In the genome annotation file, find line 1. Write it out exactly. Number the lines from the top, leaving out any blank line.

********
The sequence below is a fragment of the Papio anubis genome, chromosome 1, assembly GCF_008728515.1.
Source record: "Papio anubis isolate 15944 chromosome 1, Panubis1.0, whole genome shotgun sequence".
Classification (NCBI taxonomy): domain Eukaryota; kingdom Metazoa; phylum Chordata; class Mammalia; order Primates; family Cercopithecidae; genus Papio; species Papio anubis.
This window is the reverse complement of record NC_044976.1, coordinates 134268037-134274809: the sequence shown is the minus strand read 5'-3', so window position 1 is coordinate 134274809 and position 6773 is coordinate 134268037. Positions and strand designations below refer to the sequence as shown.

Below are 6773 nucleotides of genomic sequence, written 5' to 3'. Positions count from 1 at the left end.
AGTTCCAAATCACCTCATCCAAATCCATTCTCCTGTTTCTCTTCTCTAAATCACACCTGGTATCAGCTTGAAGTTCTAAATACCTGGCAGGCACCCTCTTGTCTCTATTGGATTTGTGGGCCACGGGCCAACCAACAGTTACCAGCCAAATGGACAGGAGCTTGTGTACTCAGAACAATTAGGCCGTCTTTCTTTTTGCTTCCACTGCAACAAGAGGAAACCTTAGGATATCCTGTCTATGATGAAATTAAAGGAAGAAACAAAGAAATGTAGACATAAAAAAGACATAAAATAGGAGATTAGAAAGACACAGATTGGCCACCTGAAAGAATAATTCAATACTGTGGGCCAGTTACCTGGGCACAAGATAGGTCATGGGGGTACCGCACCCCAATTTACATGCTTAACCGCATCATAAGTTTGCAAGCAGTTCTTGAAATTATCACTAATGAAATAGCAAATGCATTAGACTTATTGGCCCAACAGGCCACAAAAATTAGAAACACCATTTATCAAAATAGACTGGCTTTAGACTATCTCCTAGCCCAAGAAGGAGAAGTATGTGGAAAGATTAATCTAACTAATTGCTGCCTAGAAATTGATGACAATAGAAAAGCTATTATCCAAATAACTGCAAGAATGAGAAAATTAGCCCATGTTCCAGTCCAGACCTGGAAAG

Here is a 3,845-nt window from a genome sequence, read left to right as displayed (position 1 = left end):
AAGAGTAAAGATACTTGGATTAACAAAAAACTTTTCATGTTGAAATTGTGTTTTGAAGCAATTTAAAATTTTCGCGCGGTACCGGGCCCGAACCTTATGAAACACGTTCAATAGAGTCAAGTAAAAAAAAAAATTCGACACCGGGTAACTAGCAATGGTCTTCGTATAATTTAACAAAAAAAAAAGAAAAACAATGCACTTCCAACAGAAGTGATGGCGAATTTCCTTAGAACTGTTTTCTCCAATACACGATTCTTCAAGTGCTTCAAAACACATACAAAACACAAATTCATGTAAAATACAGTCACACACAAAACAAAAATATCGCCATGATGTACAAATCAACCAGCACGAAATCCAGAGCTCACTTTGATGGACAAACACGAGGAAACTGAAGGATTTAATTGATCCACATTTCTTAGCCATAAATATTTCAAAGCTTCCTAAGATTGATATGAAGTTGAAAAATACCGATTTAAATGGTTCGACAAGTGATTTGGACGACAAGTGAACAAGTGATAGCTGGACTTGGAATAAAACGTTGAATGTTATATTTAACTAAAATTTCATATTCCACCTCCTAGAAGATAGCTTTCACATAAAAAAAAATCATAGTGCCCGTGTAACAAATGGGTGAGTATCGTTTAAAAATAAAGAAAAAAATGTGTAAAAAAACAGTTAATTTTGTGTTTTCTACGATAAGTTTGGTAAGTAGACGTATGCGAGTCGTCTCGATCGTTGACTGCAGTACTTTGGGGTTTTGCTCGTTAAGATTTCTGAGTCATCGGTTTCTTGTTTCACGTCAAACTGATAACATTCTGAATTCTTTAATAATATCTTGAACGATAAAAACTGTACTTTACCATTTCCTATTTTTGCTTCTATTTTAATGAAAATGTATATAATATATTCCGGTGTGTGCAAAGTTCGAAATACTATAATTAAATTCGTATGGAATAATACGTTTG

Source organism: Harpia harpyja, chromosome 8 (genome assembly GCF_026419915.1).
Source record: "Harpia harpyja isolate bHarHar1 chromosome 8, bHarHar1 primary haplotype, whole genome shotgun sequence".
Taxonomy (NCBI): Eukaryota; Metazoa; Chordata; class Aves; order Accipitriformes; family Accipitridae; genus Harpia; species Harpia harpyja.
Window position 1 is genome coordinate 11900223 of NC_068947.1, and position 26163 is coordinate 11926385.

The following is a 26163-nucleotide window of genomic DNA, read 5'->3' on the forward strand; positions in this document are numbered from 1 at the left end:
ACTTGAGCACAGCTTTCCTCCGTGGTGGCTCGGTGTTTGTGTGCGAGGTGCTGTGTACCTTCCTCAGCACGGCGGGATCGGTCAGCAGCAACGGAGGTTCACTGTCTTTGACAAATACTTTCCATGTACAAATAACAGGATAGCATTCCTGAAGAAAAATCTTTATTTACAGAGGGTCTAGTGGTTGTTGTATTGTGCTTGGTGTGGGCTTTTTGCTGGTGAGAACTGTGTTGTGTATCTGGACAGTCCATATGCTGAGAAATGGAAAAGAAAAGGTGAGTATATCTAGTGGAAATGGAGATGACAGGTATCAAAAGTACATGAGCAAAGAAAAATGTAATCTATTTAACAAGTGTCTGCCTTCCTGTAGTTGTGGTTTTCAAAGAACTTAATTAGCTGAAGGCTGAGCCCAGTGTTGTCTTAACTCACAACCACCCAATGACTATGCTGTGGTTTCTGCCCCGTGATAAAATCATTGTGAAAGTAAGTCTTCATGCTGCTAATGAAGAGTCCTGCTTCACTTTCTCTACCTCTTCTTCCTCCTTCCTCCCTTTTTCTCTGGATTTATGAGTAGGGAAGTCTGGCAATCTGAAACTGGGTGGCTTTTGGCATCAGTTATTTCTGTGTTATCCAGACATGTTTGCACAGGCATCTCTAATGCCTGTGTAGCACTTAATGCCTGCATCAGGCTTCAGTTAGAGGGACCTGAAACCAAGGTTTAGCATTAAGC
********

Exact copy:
The sequence below is a fragment of the Papio anubis genome, chromosome 1, assembly GCF_008728515.1.